The wait is over. Training camp begins in just two days. Then the Washington Redskins will begin putting together the pieces to the puzzle that is the 2017 season.

In our last mailbag of the offseason, we take a look at Coach Jay Gruden’s body of work, what to expect from Kirk Cousins, the defense and a few other topics in between.

Thanks as always for taking part in the mailbag, and keep the questions coming! Email me at mike.jones@washpost.com with the subject line “Mailbag question” and we’ll do it again next week from Richmond.

But first, the best of this week’s submissions:

What is your assessment of Jay Gruden after three full seasons? How do players respond to him in the locker room? There were times last season, specifically in the Giants and Steelers games, when the team didn’t really seem prepared. Is he too lax or does he have the pulse of his team in knowing when to push and when to lay off?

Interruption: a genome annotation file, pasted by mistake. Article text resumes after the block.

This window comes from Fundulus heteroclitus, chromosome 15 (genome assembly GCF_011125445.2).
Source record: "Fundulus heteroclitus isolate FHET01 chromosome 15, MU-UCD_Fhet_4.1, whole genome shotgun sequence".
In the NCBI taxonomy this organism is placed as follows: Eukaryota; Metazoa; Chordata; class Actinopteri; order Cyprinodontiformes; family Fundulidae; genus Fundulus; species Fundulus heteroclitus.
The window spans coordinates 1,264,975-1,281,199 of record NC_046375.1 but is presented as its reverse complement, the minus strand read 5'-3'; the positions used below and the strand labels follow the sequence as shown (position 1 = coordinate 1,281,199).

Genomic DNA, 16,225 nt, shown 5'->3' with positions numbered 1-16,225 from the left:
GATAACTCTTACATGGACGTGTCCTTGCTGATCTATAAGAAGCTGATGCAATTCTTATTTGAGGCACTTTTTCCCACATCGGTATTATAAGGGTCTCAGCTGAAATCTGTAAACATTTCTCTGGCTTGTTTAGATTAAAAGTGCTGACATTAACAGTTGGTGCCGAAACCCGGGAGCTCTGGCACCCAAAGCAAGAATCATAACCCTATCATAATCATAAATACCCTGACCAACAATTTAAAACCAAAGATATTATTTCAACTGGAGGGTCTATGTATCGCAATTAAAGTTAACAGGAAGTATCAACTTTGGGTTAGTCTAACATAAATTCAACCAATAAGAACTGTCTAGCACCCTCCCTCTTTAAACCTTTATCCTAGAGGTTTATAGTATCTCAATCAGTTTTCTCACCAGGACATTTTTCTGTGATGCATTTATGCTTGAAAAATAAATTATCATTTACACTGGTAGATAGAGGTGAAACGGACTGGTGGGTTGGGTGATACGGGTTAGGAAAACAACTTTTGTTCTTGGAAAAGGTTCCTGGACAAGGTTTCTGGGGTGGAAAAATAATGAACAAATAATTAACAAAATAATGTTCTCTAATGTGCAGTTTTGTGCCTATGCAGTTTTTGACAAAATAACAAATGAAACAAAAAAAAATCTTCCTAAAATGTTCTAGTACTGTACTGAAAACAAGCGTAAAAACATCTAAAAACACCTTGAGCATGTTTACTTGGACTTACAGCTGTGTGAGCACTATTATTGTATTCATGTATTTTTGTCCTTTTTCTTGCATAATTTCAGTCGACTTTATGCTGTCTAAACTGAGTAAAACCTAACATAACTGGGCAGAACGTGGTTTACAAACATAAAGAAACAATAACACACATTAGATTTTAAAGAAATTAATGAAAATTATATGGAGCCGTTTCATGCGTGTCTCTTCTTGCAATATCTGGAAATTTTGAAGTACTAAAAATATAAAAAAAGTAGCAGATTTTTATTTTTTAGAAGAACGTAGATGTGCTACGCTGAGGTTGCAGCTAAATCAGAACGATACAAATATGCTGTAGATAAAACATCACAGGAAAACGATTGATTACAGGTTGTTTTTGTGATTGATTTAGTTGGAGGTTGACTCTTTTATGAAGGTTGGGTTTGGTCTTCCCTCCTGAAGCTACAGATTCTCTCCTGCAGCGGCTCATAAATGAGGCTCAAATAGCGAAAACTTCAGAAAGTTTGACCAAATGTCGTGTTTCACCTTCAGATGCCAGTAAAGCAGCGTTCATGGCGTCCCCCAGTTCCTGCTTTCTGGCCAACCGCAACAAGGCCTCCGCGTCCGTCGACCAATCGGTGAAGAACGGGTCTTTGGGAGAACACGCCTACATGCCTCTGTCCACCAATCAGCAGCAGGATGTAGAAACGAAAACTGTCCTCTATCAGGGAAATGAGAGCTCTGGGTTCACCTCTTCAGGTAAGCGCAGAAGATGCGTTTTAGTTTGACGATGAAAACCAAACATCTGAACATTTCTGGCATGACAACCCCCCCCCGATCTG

— Rick Edwards

Jay Gruden is proving himself as a good NFL head coach. The improvements that the Redskins have made in the past three years — going from double-digit losses in his first year to posting back-to-back winning records — have a lot to do with the cultural change that Gruden has sparked.

We have seen the Redskins teeter on the edge of disaster many times, and Gruden has found a way to get his players to focus, unite and pull through. It isn’t always pretty, but somehow, they get it done. They find ways to fight through adversity, and that’s something that Gruden preaches a lot. Gruden has been unflappable.